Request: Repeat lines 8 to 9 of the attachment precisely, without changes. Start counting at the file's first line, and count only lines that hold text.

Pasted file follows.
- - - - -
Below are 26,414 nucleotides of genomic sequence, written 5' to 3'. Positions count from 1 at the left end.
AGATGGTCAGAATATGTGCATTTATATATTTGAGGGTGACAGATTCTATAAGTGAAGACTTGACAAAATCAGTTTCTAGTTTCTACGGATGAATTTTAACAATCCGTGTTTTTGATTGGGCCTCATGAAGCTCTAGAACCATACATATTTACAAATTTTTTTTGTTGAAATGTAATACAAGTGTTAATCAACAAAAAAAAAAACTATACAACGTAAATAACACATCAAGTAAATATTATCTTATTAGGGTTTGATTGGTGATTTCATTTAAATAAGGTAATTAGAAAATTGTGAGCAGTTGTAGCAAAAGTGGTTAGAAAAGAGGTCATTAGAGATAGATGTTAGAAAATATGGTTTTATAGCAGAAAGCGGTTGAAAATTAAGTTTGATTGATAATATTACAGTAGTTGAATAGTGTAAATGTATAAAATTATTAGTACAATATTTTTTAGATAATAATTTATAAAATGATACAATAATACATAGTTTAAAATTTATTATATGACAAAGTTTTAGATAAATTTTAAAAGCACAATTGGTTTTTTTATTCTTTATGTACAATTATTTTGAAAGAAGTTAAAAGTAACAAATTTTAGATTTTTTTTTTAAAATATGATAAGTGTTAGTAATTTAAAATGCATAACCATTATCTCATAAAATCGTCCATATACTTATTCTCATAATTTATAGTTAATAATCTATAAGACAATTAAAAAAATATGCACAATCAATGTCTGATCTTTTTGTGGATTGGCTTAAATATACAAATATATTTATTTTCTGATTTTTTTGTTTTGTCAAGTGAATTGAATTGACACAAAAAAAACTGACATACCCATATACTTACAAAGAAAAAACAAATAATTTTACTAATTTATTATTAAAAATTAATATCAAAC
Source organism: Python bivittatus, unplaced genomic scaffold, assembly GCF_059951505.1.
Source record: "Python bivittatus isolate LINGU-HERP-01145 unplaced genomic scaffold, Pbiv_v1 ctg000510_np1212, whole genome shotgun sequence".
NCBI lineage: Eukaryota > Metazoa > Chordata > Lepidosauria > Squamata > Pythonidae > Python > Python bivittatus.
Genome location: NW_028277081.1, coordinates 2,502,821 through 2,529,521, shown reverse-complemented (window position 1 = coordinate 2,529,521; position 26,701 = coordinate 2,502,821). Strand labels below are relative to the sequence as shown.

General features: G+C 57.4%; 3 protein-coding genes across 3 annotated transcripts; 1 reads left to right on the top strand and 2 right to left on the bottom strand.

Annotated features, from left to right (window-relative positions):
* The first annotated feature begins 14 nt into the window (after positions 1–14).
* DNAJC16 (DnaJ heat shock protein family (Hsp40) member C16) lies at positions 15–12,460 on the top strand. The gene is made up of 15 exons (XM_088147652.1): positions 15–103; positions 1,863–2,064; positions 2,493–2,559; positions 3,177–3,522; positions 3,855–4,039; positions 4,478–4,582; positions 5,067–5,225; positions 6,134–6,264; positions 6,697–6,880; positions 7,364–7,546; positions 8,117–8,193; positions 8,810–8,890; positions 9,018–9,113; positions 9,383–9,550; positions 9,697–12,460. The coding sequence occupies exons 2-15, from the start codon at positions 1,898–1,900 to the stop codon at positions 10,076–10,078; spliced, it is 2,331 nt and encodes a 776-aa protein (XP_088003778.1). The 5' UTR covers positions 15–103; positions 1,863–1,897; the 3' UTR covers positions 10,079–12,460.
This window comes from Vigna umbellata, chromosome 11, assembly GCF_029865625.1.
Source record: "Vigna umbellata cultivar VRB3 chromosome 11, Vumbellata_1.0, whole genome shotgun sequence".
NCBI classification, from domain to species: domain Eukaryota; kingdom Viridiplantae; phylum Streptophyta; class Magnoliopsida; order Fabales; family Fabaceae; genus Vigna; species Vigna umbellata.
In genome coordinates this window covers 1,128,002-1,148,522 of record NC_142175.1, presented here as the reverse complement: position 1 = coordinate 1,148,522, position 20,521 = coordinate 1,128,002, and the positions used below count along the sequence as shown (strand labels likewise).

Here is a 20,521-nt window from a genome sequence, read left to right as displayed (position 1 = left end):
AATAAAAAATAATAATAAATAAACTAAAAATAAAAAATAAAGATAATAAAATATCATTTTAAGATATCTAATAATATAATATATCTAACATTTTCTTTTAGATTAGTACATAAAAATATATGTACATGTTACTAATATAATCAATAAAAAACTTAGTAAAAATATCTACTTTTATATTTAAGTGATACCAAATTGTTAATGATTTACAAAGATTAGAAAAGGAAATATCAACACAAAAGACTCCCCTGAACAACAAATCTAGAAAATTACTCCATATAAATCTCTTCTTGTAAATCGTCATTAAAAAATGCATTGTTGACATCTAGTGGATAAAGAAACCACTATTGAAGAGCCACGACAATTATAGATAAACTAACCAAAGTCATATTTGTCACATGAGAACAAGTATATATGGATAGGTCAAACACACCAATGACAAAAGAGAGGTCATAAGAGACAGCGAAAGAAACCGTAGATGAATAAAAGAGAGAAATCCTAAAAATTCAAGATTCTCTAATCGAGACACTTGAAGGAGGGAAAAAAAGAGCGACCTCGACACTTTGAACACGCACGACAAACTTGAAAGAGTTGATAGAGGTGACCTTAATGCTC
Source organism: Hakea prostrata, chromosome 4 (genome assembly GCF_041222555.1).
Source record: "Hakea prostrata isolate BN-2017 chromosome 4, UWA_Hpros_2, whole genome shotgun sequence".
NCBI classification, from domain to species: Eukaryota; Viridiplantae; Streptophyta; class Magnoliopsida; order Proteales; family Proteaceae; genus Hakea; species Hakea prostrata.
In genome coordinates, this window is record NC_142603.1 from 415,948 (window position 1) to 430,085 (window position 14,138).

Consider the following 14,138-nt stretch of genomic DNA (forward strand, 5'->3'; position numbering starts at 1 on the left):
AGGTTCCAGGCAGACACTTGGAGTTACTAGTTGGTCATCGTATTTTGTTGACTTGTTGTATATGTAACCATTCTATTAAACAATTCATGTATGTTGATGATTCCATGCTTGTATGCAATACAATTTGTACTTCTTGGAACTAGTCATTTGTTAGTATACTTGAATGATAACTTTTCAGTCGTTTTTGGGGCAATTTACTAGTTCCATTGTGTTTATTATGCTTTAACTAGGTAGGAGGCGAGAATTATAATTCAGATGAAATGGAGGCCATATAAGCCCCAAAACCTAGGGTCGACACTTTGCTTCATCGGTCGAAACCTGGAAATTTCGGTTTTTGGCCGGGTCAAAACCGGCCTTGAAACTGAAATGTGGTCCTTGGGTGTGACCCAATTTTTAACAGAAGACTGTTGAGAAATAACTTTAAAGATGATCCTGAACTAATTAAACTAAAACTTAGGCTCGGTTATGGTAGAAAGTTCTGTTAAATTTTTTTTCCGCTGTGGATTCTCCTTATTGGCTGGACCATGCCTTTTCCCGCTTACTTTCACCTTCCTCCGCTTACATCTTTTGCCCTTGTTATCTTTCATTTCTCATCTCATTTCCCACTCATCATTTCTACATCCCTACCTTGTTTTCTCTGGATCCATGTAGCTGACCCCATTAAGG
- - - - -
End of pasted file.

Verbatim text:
Annotated features, from left to right (window-relative positions):
* The first annotated feature begins 14 nt into the window (after positions 1–14).